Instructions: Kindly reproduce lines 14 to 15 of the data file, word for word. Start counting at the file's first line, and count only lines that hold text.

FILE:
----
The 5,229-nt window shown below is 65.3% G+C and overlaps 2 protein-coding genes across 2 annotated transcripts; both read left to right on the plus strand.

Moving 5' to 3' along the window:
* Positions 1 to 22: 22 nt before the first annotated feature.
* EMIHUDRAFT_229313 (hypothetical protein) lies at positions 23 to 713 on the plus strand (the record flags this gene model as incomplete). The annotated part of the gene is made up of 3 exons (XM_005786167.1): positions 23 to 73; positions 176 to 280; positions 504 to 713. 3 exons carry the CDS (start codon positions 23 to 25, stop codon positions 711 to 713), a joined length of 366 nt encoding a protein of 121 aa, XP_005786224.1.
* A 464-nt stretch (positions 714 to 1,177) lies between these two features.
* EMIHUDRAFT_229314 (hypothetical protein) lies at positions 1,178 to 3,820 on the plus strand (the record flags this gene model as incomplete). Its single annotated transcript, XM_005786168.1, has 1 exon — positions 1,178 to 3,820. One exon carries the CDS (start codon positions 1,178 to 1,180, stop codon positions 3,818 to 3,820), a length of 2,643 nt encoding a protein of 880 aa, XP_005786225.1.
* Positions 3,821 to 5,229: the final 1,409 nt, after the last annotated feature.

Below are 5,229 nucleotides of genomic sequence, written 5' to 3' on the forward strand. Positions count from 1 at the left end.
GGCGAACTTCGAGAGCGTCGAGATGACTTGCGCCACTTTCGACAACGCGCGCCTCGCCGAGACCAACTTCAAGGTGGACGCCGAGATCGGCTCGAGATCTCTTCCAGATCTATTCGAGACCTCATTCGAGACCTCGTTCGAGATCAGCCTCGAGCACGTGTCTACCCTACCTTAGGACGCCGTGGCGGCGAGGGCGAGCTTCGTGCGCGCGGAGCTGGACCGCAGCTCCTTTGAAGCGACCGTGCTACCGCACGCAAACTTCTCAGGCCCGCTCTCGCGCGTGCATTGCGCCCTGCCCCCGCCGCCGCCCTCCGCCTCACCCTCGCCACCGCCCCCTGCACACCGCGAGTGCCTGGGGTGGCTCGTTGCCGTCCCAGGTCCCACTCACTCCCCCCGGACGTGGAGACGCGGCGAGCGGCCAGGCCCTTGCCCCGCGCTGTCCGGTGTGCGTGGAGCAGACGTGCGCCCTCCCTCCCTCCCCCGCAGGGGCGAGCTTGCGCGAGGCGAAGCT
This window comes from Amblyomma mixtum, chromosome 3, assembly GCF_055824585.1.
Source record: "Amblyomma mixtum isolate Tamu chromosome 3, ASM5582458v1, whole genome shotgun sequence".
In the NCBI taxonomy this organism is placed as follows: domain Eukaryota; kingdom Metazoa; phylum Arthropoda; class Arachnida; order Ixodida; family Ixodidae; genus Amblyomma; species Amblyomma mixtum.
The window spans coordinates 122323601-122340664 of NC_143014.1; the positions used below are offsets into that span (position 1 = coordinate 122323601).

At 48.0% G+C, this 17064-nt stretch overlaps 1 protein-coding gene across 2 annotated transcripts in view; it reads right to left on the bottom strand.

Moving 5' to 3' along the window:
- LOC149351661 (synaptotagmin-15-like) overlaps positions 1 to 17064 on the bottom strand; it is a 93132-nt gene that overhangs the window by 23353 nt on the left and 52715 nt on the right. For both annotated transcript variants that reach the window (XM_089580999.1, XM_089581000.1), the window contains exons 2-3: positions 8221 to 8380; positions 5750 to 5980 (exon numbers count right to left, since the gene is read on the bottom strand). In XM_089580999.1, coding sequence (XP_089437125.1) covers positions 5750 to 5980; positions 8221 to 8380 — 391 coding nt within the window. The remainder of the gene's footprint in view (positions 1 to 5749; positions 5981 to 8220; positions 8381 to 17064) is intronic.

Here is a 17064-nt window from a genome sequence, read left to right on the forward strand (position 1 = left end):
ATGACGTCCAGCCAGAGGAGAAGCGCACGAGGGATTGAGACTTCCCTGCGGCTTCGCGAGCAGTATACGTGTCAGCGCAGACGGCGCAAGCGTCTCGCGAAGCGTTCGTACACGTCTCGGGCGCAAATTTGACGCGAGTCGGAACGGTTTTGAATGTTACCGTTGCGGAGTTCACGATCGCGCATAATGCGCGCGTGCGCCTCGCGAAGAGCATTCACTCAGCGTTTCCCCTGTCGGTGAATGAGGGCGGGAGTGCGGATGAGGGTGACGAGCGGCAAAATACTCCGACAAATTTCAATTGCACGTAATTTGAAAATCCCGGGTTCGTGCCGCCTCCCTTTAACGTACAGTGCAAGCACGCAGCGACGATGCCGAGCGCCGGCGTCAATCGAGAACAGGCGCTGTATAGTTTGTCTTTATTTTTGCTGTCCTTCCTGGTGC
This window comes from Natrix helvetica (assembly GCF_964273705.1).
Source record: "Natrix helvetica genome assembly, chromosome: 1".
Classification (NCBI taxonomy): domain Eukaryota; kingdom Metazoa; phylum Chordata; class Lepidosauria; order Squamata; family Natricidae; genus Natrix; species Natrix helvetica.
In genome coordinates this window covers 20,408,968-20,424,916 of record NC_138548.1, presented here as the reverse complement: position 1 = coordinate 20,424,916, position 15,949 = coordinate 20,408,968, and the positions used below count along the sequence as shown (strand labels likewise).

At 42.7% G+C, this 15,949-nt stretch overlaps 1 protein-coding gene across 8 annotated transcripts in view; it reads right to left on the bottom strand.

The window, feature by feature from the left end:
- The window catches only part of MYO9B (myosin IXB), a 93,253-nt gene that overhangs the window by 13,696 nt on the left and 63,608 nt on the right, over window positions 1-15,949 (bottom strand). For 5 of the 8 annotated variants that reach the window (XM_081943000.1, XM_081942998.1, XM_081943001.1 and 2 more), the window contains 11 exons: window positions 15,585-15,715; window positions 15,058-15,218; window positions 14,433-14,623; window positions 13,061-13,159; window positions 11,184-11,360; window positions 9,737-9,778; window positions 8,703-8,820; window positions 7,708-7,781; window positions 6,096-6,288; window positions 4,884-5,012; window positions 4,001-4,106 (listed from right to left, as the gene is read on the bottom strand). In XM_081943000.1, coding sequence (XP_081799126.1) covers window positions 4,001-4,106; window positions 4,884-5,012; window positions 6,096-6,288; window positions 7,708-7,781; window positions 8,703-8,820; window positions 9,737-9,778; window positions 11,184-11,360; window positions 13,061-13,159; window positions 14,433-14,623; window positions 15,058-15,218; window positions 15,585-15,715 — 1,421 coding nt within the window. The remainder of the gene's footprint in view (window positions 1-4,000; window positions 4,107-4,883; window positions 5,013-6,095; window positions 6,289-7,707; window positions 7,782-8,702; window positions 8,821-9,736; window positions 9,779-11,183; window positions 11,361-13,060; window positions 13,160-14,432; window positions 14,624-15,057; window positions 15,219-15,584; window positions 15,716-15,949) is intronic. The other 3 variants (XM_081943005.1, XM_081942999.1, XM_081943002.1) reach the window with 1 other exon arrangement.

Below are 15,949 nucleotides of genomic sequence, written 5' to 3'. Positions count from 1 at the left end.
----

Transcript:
At 48.0% G+C, this 17064-nt stretch overlaps 1 protein-coding gene across 2 annotated transcripts in view; it reads right to left on the bottom strand.

Moving 5' to 3' along the window: